A bill to fund the Environmental Protection Agency and other federal programs from December through September 2018 would strip the agency of its power to enforce a Chesapeake Bay cleanup plan, under a provision approved in the House of Representatives.
Rep. Bob Goodlatte, a Republican who represents western Virginia, introduced an amendment to stop what he called EPA’s efforts to “railroad” and “micromanage” state-by-state work to reduce bay pollution. The House adopted the measure Friday, 214-197.
“Congress intended that the implementation of the Clean Water Act be a collaborative approach through which the states and the federal government work together,” Goodlatte said on the House floor Thursday. “This process was not meant to be subject to the whims of politicians and bureaucrats in Washington, D.C.”
The EPA imposed a pollution “diet” for the Chesapeake in 2010, requiring states to adopt policies that reduce the amount of nitrogen, phosphorus and sediment that wash into the bay. Bay advocates credit the plan with recent improvements in bay health and say its key strength is the federal authority that can hold states to their part.
Goodlatte said that power allows the EPA to “hijack states’ water quality strategies.”
The Chesapeake Bay Foundation said stripping the EPA of the authority would threaten the viability of an agreement that was reached by consensus and is working.
Kim Coble, the foundation’s vice president for environmental protection and restoration, said “only EPA has the ability to enforce the agreement in the event that a state fails to meet its commitments.”
The amendment was attached to a proposed spending bill to fund the EPA and the Department of the Interior for the bulk of the fiscal year that begins in October. A final decision on how Congress will fund those agencies next year is months off, and the Senate will have a chance to weigh in on the final legislation.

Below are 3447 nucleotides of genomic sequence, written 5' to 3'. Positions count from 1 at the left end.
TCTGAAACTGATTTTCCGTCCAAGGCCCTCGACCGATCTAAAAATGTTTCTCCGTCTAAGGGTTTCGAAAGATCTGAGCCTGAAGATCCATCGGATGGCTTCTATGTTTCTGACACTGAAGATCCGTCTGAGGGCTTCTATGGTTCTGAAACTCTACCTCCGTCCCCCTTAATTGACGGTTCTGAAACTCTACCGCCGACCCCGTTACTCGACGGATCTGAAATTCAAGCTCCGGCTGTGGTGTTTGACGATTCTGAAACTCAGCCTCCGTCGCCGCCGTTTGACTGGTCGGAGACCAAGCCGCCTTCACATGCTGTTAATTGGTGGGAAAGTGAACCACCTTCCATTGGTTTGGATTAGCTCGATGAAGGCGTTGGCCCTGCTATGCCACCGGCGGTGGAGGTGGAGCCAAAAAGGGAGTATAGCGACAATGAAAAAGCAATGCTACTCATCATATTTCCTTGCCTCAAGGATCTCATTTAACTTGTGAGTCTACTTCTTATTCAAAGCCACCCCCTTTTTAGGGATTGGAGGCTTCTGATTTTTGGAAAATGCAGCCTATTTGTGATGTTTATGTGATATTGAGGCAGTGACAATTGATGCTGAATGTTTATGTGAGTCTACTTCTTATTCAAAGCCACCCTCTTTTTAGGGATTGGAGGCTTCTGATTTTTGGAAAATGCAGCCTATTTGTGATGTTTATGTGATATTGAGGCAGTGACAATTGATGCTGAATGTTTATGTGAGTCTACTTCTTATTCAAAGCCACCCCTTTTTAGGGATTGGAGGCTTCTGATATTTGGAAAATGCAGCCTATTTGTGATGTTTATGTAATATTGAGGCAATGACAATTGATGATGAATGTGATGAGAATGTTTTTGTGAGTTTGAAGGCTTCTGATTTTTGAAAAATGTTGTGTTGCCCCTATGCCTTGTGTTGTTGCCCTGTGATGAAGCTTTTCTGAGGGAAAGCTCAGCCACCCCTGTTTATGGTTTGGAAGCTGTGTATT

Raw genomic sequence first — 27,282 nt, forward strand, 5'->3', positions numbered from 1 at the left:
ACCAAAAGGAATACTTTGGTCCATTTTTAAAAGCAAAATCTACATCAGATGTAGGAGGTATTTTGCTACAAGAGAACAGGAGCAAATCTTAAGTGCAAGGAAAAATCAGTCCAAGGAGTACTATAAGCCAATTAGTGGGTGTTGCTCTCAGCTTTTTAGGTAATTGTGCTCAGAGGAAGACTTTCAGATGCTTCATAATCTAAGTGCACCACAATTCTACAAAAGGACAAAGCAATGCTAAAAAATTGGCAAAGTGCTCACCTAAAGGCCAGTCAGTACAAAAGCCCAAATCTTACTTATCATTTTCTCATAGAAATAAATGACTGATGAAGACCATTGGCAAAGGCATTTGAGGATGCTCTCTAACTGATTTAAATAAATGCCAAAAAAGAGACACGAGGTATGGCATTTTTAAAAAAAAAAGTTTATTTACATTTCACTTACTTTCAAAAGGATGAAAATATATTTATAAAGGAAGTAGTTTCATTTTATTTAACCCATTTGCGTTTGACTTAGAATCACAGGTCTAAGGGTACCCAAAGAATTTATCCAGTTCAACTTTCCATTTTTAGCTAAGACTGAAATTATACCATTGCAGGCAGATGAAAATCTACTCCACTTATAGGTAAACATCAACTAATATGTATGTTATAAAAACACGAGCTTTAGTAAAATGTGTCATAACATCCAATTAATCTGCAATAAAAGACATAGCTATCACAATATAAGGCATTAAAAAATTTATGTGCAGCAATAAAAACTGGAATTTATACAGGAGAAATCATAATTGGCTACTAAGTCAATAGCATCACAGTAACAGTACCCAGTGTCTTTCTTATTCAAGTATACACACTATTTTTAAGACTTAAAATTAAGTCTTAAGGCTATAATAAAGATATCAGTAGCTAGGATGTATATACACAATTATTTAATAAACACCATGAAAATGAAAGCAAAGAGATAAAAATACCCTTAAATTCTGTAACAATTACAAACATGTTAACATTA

Thirteen Republicans joined most Democrats in opposing the amendment. One of the Republican “no” votes was Rep. Andy Harris, the Baltimore County lawmaker whose 1st Congressional District includes the Eastern Shore.
All of Maryland’s congressmen — except Rep. Elijah E. Cummings, who has been absent from Congress as he recovers from heart surgery — voted against the amendment. Seven of Goodlatte’s 10 colleagues in Virginia’s congressional delegation, both Republicans and Democrats, also voted against it.
The underlying bill is separate from a stopgap funding bill Congress approved Friday that will keep the government running into December — part of a larger deal Congress struck with President Donald J. Trump last week to raise the nation’s debt ceiling and provide emergency spending for efforts to recover from Hurricane Harvey.
Recent report cards assessing the Chesapeake’s health show booming acreage of underwater grasses, improved oxygen levels and rebounding populations of crabs and oysters. Still, most measures still fall short of goals for what is considered a restored estuary.
The EPA plan requires states to reduce the amount of pollutants washing into waterways from sewage treatment plants, septic systems, farmland and urban pavement. Strategies Maryland has adopted to achieve those goals include improving sewage-processing technology, requiring farmers to reduce fertilizer use on fields already saturated with phosphorus, and installing vegetated buffers around paved areas to reduce stormwater runoff.
Coble said the foundation will be working with senators from the six watershed states to ensure the amendment isn’t included in the upper chamber’s appropriations legislation.
Goodlatte argued the legislation will give states more flexibility in achieving bay cleanup goals.
He said the measure is in line with a Trump administration move to rescind an EPA rule established under President Barack Obama in 2015 that expands the definition of what bodies of water fall under federal oversight. EPA Administrator Scott Pruitt announced a proposal this summer to repeal that expanded definition.
“The bay is a national treasure and I want to see it restored,” he said. “In order the achieve this goal, the states and the EPA must work together.”